Monday, July 6, 2015

Portable Ironing Board--A Quilters' Companion


Portable Studio/Sewing Room Ironing Table
Tutorial Written and Illustrated by Jillian Grant



Supplies Needed:


Sturdy Wooden Folding TV Tray—These can be found at Walmart for less than $9
100% Cotton Fabric about 20” x 24” (to allow for trimming)
3-4 pieces of cotton or 80/20 cotton/poly blend batting. 
  • piece needs to be at least large enough to cover the top of the TV tray and wrap to the back of tray. 
  • The other pieces can be one continuous piece to layer or multiple pieces cut to the size of the top of tray.
1 piece of Insul Bright cut to the size of the top of the tray.  Insult Bright is sold many places and runs about $7.50-8.00 for a 45” x 1 large piece.
1 heavy duty staple gun and plenty of staples
Solid surface to work on
                





Instructions:

                     
1. Pull support legs out on TV Tray as if to use it. 


2. Place piece of batting over top of tray.  Note it is okay to use 
batting scraps and they may overlap slightly.



3. Turn TV Tray upside down and place on sturdy surface.  Starting in the corner you can now start stapling down the layer of batting as close to the edge as possible.  On corners ease the extra batting into the corner so that it’s not too lumpy.  Place you staples about 3”-4” apart.  Pull the batting a little taut as you staple side 2-4 but do not stretch batting.  You just want to insure the batting is not going to be sliding around underneath everything else.



4. Once the batting is in place trim close to staples to remove excess batting.


5. Next lay down a piece of Insul Bright, shiny side up, and trim to fit your TV Tray from edge to edge.

6. Layer down the next 2-3 layers of batting and make sure they are just about 1/8” smaller than the tray all the way around.
  




7.  Cut fabric to be approximately 4” larger than top of TV Tray.  Lay across top of tray with overhang even around all four edges of tray.





8.     Carefully turn the TV Tray back over and place on a sturdy surface.  Suggestion:  Place one hand on top of the layers to hold in place while turning upside down.





9.  Start with corners pulling fabric up to cover rounded edges.  Staple in place.    Do all four corners first.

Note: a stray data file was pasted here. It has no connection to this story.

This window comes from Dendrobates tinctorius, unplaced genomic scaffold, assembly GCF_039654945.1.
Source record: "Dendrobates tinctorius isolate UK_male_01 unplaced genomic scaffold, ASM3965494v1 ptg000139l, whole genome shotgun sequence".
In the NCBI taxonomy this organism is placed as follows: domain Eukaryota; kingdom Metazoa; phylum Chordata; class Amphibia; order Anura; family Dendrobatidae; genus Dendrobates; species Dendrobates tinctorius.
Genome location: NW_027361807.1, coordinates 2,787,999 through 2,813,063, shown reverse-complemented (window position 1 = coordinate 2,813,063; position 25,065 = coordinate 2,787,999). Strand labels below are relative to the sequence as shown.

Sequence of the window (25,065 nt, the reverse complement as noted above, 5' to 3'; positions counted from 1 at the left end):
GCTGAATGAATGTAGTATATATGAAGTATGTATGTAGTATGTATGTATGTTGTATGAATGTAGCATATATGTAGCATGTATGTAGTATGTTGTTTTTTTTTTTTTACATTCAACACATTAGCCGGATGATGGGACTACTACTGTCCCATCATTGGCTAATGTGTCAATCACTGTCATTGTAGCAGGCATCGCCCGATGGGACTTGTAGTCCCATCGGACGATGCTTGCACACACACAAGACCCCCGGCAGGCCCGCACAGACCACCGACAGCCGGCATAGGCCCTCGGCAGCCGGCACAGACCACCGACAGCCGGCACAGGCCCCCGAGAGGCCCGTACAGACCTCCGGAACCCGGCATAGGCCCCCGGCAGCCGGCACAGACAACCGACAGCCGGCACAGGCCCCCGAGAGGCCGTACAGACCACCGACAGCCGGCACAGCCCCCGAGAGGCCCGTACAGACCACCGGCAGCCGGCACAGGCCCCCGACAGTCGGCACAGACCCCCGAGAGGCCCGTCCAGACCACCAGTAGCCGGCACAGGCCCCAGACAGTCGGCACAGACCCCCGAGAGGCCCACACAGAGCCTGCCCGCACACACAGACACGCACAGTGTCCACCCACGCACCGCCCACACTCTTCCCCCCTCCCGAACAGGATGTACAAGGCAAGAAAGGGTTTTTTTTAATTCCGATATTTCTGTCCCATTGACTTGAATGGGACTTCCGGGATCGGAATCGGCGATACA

10. Next pull up one side of the fabric and fold extra under then staple in place to back/bottom of the tray.  Make sure you place staples about 1” apart. 


11. Turn tray to opposite side and pull fabric snug and tight and staple down that side.  Turn and complete the two sides that are not done.  If you have any batting showing trim away.


Your Finished Portable Ironing Board











Wednesday, June 17, 2015

Rev It Up

Have you ever finished a quilt top and, though proud, thought something is missing here?  You pieced it carefully; pressed every seam perfectly; and measured and cut to perfection!  Even your fabric choices were well thought out but you didn't get the 'va va voom' you were going for.  What happened you ask yourself?!  The answer might be the intensity of the fabrics you chose.

Intensity?  What's that?  Simple put it's the saturation of color of the fabric.  A high intensity fabric will be filled with bright colors, with an obvious depth of saturation--rich and deep.  A medium intensity is what most quilters select because it's what most fabric producers sell.  It's safe and doesn't need much risk to go with medium intensity choices.  Low intensity, usually tone on tones or muted colors against low saturation colors--such as a light grey design on a cream colored background--are also safe, easy to use fabric choices.